(from Canadian National Anthem by Robert Stanley Weir)
My husband, Greg, and I have just returned from a two-week sojourn to the Canadian provinces of British Columbia and Alberta. Although I have dabbled in Canada on summer trips to Lake Erie, Niagara Falls, and a brief visit to Toronto, I have never explored its western shores. I had heard of the beauty of Vancouver and the Howe Sound so was excited for the chance to take my first large format images of Canada’s north-western lands and seas.
As we had decided to travel with carry-on luggage only, the first challenge was actually getting the camera, film, and tripod to Canada. Although we had to put a tiny wine opener into checked baggage on our return, the heavy tripod with stability spikes was oddly let through! I brought 7 film cartridges and had to have them hand-checked at security for each flight. I really wasn't sure if I would suffer any light leaks with all the handling and swiping for bomb chemicals they endured, but miraculously they survived intact.
Our first stop was in Squamish where we visited our friend Mikki and her sporty son Canon. We scaled "The Chief," heralded as one of North America's largest granite monoliths. Although it was only 2.5 miles round trip, we climbed about 2,300 ft straight up to get to the First Peak summit. I didn't manage to bring the view camera so have posted our iPhone shots, but would definitely like to return with more time to capture the dramatic views.
After Squamish, we headed back to Vancouver and took a short ferry to Bowen Island. I discovered quickly that because it normally rains so much in the northwest, they have an abundance of trees! Many trees makes for many roots and many hikes without the wide open views we are so used to in California. So although I hiked many miles carrying my view camera on the hamlet of Bowen Island I don't have any images to show for it! There was one brief window I captured with the iPhone but thought there would be another chance on the summit which turned out to be a frustrating pile of rocks.
From the little Island, we ferried across the Strait of Georgia to the much larger Vancouver Island, and stayed a night in Parksville. I captured my first early morning shots on my Zone VI. This town has a lovely beach with an interesting play of water and sand bars when the tide is out. The tide was firmly in for our one morning so I wasn't able to capture the sand bars but you get a feeling of the lonely isles of sea, trees, and sky.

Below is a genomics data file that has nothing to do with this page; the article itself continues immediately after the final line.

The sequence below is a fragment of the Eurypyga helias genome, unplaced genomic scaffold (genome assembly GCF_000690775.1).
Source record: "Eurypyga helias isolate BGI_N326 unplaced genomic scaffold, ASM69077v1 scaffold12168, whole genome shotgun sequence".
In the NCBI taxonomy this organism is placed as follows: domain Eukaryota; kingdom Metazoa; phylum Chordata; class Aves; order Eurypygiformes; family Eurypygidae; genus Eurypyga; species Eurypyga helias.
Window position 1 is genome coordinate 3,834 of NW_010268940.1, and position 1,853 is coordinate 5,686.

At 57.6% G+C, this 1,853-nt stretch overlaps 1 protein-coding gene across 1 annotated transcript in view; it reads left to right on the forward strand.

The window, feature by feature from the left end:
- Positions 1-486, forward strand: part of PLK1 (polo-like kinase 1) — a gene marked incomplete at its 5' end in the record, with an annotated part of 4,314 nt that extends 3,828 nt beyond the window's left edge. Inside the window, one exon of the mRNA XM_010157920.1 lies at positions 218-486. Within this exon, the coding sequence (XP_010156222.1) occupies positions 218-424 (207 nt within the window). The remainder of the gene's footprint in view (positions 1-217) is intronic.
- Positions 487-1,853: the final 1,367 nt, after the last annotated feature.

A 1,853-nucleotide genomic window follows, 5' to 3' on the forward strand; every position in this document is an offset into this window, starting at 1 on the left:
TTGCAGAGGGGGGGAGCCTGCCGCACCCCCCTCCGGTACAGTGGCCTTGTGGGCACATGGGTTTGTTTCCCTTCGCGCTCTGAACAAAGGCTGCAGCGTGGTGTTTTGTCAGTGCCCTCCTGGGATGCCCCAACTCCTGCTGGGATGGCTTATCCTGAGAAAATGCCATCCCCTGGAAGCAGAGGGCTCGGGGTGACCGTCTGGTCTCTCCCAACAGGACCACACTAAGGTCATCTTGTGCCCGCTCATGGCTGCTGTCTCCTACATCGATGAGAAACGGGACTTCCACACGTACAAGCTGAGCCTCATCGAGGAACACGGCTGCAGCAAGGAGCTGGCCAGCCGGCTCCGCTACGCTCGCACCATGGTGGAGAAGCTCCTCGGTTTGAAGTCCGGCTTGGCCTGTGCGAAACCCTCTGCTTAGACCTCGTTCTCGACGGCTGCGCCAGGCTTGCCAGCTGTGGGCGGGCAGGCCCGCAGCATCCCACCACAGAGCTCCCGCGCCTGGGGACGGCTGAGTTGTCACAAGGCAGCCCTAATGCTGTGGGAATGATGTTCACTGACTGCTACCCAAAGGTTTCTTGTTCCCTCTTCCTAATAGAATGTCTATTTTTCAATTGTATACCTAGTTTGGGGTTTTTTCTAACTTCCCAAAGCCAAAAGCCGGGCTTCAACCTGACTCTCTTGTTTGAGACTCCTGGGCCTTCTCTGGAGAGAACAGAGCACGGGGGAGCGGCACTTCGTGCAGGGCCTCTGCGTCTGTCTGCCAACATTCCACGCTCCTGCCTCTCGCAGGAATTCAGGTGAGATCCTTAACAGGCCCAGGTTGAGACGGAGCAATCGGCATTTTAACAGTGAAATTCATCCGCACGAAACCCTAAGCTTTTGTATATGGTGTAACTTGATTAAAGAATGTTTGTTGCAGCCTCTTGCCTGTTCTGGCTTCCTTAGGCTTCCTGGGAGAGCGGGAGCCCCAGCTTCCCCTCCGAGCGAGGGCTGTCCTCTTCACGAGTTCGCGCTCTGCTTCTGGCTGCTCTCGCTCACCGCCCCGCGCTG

We crossed the island next in a three-hour jaunt to the isolated outpost of Tofino. Tofino is billed as the surfing capital of Canada due to the perfect break of the Pacific as it rolls into its wild western coastline. We didn't go to surf its rollers, but to explore the coastal rainforest along its shores. The coastal BC rainforest is the largest remaining intact temperate rainforest in the world and occupies 74,000 kilometers of Canadian coastline. Outside Tofino is another end-of-the-road town, Ucluelet, which is home to the beautiful Wild Pacific Trail. This 8km trail winds through the rainforest offering views of coastal forest and crashing surf. I had the time, warmth, and solitude I sought to capture "Perchance to Dream" on a twisted Cedar along the trail.
Back in Tofino, we hiked the Tonquin trail through more rainforest and stunning Pacific views. We had unusually clear weather for a trip in October so I was not able to capture the drama of mist and fog the BC coast is so well known for. The hanging tree moss on "Tonquin Tree", below, is evidence of the damp climate it is accustomed to.
I turned around and captured "Sun Sparkled Seas" facing simply the opposite direction.
Behind the scenes on the trail
We left Tofino feeling we just had a taste and hope to return to further explore its rugged and wild coast. We ferried back to the Vancouver mainland and stayed two nights downtown before jetting off to Calgary.
From Calgary, we drove to Emerald Lake in Yoho National Park, BC. Emerald Lake is so called for the gorgeous blue-green color it holds. This amazing color is created when sunlight reflects off calcium carbonate in the lake bed. I generally like to get a "lay of the land" when arriving somewhere new, so we took a lovely 3-mile hike around the lake's shores the evening we arrived. The weather turned the next day so I wasn't able to get the lake image I wanted on my view camera, but the Iphone images do show the beautiful color and mirror-like surface on our evening hike.
Emerald Lake, Yoho National Park, BC
Emerald Lake Lodge, Yoho National Park, BC
After staying two nights at the Emerald Lake Lodge we headed to Banff but stopped at a little site called "Natural Bridge" on the Kicking Horse River just down the road from Emerald Lake. The waters here were again a beautiful turquoise blue and I was interested to see how that color would transfer to black/white film. The weather was misty and overcast so I had to use the "bulb" feature on my lens to manually keep the aperture open for the long 8-sec exposure. I counted one-one thousand, two-one thousand, etc, and hoped for the best! I am thankful the image came out and love the milky whiteness of the water in contrast with the black of the rock.
Natural Bridge, Yoho National Park, British Columbia
Banff was our final stop. Winter appeared in our last few days with a couple of inches of snow on our last night. Banff is surrounded by majestic craggy mountains on all sides and definitely beckons for a return. I love the moody softness of Mount Rundle in my last capture before leaving Canada.
Mount Rundle, Banff National Park, Alberta
I wasn't able to capture as many self-portraits in landscapes as I had hoped, but the landscapes speak for themselves. When I only have an arsenal of 7 cartridges to capture a total of fourteen 4x5 shots I am happy if I have one take I am pleased with. I was happy to be pleased with more!